The time spent in airports and hotels this past week allowed me to catch up a little on my reading. But before this week's Playlist, a little reminder: Don't be shy. Click the comment button. Let me know: What are you listening to? What are you reading?
Oxford American's 9th annual music issue.
As if attempting to complete your meal with supersize fries, several magazines provide readers with bonus CDs and/or DVDs to complement their content. I particularly enjoy two specific "literary" magazines that do this with their "music issues" -- The Believer and Oxford American. What makes Oxford's music issue stand out is that it doesn't just toss together a CD of indie rock or confessional songwriter types and call it a music issue. The issue carries the same well-written pieces this quarterly Southern magazine is known for. It delivers some of the artists you have heard about (Dwight Yoakam, Percy Mayfield and Thelonius Monk) along with a collection of long-lost nuggets from those artists who you may recall, but can't tell why. Or, quite frankly, you've never heard of. This wonderful mix tape isn't stuck in one genre or one era. Teddy Grace's jazzy blues of "Hey Lawdy Papa" from 1939 sits between Dan Hicks & His Hot Licks and that extremely nasty Betty Davis. But you don't just get the songs. You get the story behind the songs, and the artists -- the sad, addiction-riddled life of the powerful folk singer Karen Dalton as well as the rise and demise of the Parchment Prison Band. Great stories that fill these otherwise unknown songs with life and passion. And there are other great articles, ranging from a tale of Dylan's recording of Blonde on Blonde to this piece on the "blog band of the moment" culture of indie rock.
Upcoming music releases to look forward to ...
So who is the blog band of the moment? It appears to be Vampire Weekend, who are all over the blogs and, now the mainstream like the St. Paul Pioneer Press list of 5 bands to watch. (Note, you have to register for free to read the Pioneer Press article)
I guess if they're in the newspapers, they're so over now. Truth is, Vampire Weekend's blend of African- and classical-influenced pop is very catchy and comes with the Distractions' seal of approval (based on their Mansard Roof EP). In the blog buzz, the comparison they most often get is to Graceland-era Paul Simon. Definitely check out their self-titled album when it drops on January 29.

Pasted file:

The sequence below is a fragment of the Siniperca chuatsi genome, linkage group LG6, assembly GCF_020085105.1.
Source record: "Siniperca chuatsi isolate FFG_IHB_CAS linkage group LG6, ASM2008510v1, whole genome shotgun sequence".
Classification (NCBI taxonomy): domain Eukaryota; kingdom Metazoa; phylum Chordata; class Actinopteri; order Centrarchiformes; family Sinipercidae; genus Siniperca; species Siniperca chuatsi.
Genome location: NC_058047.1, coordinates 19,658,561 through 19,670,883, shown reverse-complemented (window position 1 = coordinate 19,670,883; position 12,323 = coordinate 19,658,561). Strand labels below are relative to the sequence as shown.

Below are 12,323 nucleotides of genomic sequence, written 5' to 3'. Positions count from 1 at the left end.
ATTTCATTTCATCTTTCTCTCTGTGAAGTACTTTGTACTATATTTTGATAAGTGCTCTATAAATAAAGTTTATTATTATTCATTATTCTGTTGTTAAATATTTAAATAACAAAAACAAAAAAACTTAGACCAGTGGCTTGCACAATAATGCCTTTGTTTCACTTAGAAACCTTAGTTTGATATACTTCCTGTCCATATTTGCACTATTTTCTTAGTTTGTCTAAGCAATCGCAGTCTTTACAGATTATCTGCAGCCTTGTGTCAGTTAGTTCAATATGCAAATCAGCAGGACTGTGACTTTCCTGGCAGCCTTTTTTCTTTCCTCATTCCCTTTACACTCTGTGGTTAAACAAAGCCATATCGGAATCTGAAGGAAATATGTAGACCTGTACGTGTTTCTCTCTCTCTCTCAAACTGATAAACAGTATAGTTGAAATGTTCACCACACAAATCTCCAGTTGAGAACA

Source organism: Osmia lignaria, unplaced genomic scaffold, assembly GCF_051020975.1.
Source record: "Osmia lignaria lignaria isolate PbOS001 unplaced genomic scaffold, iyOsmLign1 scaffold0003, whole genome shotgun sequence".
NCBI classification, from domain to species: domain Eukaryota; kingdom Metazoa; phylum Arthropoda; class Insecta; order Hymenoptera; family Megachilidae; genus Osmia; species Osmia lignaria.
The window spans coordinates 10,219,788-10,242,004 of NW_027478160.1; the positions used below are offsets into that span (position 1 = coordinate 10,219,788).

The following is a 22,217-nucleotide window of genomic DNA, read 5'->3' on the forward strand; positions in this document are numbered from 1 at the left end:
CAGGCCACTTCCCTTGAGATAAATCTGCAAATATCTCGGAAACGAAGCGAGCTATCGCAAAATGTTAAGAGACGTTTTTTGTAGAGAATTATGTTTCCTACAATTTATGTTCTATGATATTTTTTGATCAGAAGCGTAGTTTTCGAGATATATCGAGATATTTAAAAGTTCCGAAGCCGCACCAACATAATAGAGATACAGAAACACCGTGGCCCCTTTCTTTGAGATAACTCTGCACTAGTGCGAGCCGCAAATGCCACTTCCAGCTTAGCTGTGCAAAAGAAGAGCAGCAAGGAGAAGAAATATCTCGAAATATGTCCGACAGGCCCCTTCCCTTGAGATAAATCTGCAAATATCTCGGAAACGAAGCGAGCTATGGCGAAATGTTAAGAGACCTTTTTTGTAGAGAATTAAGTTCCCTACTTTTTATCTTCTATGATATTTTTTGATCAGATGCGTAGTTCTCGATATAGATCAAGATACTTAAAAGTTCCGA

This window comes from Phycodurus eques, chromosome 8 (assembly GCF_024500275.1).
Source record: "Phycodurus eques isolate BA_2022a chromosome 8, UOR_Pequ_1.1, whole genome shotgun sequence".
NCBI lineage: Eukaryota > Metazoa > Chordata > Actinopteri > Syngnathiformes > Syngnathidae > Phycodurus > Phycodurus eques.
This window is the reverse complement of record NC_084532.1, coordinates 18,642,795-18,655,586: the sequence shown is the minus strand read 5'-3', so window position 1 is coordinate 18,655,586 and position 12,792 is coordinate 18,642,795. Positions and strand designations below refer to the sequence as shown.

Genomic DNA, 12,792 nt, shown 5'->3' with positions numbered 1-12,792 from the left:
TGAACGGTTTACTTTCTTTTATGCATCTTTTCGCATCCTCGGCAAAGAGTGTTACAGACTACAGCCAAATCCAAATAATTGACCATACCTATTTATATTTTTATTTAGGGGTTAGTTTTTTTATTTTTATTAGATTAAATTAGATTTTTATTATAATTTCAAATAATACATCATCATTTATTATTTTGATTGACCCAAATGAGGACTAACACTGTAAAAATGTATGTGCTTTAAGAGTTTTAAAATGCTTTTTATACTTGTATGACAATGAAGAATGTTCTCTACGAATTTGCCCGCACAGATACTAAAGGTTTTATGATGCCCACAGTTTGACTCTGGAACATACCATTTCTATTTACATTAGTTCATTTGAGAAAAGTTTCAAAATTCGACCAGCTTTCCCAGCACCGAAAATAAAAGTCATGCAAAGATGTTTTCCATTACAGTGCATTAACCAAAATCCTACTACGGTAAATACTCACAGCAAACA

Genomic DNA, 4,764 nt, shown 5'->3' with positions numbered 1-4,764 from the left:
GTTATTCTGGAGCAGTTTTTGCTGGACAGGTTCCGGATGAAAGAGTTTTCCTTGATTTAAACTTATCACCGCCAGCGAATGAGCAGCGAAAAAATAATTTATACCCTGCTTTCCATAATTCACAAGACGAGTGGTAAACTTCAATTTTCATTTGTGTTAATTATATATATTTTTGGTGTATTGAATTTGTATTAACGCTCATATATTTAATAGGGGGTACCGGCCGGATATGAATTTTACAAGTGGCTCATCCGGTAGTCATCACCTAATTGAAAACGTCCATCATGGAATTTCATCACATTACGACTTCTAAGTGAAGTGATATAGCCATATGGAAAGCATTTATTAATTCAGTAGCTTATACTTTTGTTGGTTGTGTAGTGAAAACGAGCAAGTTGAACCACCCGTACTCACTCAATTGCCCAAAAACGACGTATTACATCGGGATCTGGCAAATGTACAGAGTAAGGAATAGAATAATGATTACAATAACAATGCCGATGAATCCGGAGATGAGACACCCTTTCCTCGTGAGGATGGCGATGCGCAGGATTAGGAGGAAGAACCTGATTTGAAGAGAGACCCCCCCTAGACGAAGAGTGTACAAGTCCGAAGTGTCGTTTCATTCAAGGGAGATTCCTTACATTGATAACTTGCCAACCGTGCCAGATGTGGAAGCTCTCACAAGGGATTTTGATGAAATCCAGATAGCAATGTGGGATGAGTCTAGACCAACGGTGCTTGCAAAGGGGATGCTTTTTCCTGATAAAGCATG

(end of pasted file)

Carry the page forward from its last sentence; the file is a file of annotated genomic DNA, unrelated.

I'm also looking forward to the soon-to-be-released heavy riffs of Black Mountain and the heartful, Cat Power sound-alike Thao Nguyen. You can hear some of Thao's music here.
And a final interesting music-related read before we move on ... Can you really trust a list of 120 essential pop albums when Beyonce and Ghostface Killa are on the first page? Maybe. There are some otherwise interesting choices in the Telegraph's list.
You Shall Know Our Velocity! By David Eggers.
I'm making my way through the David Eggers' catalog backwards and hope to eventually get to his one book that everyone has already read -- A Heartbreaking Work of Staggering Genius. Though I haven't read all his books, I'm a huge Eggers fan. His McSweeney's publishes some terrific books and magazines and a kick-ass Web site. YSKOV is a modern tale that has a classic feel to it. The characters are trying to give away $32,000 in a week while traveling around the world. Sounds easy, but not for our characters, particularly Will who can't get rid of the pain, voices and little librarians in his head. It's a book that moves at a fast pace, as the boys jaunt from to places like Senegal and Estonia, but also stands still. The book opens with ....
Everything within takes place after Jack dies and before my mom and I drowned in a burning ferry in the cool tannin-tinted Guaviare River in East Central Colombia with forty-two locals we hadn't yet met.
Makes No "Diferentia" to Me
Or Pour the Coffee, Pass the Eggs, Let's Read About My Vasectomy
Since Distractions has a smaller circulation (I'm just guessing here) than the Palm Beach Post's 200,000+ (on Sundays), I think it's safe to share. I'm married to a writer, an incredibly gifted writer. But living with a writer means that your life, warts and all, is sometimes shared in print. Our attempts to kill bugs, clean the house, raise two boys, etc. have been great fodder for wonderful articles by my wife. But when she asked me: Can I write about your vasectomy. I said sure, but where's the humor in this horrific event? I asked just one thing. Leave my name out. So my wife did that, referring to me throughout the article as "Hubby," which would've been great if the editor didn't decide to "out" me in a PHOTO and caption on the article, which ran on the front page of the newspaper's Sunday Accent section! At least the online version leaves out the photo.
Scrimshaw and Acme Pale Ale
Both of these beers from the North Shore Brewing Company are light-tasting, refreshing beers that I highly recommended. Scrimshaw, a Pilsner, in particular, has a very subtle, yet rewarding, taste. Good stuff!
And, finally, some songs I've been digging this past week.
-- Walk Where He Walked, Golden Smog, Down by the old Mainstream. Super song, underrated super group.
-- Suite for 20 G, James Taylor, Sweet Baby James. It has folky guitar, soulful horns, call-outs to the various instruments, basically summing up 70s soft rock in one song (and it's on the quintessential soft rock album).
-- Psychotic Reaction (live), Tom Petty and the Heartbreakers, Playback. Drummer Stan Lynch takes over vocals on this Yardbirds-sounding tune .
-- Anti-Love Song, Betty Davis, Betty Davis (and the Oxford American music issue CD). Miles' former wife put out two classic funky rocking albums in the 70s, then disappeared to Pittsburgh. I hate to repeat my adjectives, but this stuff is Nasty -- capital N.